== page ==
Hong Kong (CNN) – Tesla CEO Elon Musk said his company’s cars would never be used for spying in China, in response to reports that the Chinese military has banned the vehicles due to these concerns.
“There is a very strong incentive for us to be very secretive with any information. If Tesla uses cars to spy in China or anywhere, we will stop our business,” Musk said on Saturday at the China Development Forum, an annual conference organized by a unit of the State Council. .
Reuters and Bloomberg had reported hours before his statements that the Chinese army prevented “Tesla” cars from entering their compounds, expressing his concerns about the presence of cameras equipped on board.
The Wall Street Journal also reported, Friday, that the government has restricted “military personnel and employees of major state-owned companies” from driving the American company’s cars, citing concerns that the data collected by the cars could be a source of national security leaks.
Previous media published the news, citing unnamed sources, while the Chinese Ministry of Foreign Affairs and Tesla did not immediately respond to requests for comment from CNN.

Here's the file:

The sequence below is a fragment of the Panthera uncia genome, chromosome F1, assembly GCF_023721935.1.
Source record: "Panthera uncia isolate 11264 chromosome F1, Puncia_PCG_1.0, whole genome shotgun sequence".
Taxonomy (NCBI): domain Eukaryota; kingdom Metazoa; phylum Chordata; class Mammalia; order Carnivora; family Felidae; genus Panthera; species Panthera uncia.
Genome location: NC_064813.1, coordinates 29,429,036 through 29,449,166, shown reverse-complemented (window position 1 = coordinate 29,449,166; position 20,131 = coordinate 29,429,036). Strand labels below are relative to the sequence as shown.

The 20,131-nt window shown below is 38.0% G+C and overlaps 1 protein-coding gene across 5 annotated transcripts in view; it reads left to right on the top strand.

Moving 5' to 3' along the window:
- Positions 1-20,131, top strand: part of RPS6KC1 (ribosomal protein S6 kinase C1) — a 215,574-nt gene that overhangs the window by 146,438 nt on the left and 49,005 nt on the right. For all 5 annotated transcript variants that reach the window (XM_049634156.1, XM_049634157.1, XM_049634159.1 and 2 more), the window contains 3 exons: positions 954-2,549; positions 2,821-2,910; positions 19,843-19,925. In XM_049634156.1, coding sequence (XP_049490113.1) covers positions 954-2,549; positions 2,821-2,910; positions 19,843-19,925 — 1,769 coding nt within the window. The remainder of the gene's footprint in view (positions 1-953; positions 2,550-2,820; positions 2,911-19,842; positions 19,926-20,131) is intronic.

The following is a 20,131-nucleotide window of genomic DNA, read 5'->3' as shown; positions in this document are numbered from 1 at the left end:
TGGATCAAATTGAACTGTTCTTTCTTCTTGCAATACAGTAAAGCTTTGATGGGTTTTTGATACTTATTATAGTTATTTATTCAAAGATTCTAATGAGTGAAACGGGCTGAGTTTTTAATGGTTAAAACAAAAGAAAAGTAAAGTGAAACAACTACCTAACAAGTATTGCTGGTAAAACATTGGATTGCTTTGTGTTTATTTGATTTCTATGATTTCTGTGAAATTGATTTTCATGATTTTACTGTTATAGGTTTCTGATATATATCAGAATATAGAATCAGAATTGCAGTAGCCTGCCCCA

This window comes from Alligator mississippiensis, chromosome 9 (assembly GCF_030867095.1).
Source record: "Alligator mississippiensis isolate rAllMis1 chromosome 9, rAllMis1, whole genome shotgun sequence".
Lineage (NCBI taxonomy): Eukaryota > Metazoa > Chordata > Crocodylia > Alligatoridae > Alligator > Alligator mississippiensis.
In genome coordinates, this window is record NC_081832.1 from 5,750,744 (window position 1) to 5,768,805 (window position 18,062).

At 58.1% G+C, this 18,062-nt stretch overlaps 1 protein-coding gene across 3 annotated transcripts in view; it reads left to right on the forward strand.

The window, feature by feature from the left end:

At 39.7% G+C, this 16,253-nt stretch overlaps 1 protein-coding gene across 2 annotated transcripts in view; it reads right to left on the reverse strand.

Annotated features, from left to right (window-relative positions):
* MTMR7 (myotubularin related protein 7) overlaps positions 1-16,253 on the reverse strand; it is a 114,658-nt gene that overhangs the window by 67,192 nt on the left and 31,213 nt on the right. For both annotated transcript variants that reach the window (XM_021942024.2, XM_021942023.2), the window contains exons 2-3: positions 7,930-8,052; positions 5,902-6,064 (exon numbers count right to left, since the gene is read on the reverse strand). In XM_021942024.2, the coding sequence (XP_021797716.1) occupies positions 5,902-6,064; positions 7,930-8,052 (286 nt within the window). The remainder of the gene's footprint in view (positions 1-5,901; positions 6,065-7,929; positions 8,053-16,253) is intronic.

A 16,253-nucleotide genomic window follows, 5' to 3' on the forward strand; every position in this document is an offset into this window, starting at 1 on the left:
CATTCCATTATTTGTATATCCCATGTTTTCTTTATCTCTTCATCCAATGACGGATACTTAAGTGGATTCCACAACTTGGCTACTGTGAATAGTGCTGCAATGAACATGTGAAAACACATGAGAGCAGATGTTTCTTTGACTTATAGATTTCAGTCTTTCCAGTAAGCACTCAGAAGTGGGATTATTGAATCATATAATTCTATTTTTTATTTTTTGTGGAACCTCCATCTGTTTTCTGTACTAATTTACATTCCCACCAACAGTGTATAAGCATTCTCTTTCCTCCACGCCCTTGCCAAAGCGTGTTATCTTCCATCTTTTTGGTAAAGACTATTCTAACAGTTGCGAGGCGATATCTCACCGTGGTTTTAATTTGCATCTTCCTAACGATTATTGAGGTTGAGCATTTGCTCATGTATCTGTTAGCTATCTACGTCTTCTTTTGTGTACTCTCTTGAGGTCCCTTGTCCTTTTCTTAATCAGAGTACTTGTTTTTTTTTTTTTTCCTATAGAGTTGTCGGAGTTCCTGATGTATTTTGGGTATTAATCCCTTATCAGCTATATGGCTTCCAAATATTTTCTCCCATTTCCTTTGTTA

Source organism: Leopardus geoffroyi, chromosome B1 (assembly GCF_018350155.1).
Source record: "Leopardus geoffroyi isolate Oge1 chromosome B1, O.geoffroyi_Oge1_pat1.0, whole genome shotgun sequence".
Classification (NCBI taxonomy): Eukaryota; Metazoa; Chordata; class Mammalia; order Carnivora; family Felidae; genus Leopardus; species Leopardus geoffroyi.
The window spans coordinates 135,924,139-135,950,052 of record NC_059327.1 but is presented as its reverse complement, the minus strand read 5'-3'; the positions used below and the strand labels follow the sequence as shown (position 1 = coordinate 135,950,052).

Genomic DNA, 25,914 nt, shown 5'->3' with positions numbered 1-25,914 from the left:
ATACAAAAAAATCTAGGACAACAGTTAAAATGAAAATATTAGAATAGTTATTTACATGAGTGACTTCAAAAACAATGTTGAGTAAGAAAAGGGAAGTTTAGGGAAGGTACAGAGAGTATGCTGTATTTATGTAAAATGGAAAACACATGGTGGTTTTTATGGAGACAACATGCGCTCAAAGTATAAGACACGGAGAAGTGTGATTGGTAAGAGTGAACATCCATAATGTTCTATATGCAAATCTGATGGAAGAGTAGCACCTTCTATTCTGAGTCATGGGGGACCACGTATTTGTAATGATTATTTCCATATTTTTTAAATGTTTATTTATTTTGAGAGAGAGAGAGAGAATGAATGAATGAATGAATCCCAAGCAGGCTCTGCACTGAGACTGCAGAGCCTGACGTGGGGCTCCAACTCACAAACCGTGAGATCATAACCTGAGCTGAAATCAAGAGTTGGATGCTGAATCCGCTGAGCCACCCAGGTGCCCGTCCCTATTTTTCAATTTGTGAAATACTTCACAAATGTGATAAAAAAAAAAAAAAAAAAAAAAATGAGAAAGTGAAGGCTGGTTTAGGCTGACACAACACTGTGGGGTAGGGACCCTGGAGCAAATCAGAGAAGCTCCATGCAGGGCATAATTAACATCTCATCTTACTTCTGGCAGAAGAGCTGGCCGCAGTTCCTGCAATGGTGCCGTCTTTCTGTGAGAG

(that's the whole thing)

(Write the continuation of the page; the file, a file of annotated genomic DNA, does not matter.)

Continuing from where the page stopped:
Speaking on a video call on Saturday, Musk compared the controversy to that of TikTok last year, a company he said was not “trusted.” The ByteDance-owned app faced calls to be banned in the United States last year for alleged national security reasons.
Musk said, “The United States wanted to ban Tik Tok. Fortunately, that didn’t happen. A lot of people were worried about Tik Tok. But I think that this kind of anxiety is not necessary, and we should learn lessons from it.”
Tesla has achieved great success in China in recent years, especially after it built the giant Shanghai plant. In 2019, the company began manufacturing cars there to consolidate its presence in the world’s largest auto market, and Musk even described the plant as a “future growth model”. The company was able to retain full control of the project, which was unusual at the time, and it has enjoyed strong government support in recent years.
But the US automaker also attracted scrutiny from regulators recently, leading some observers to question whether its private relationship with officials has ended, after Chinese officials last month summoned Tesla to face questions about the quality of its Shanghai-built cars.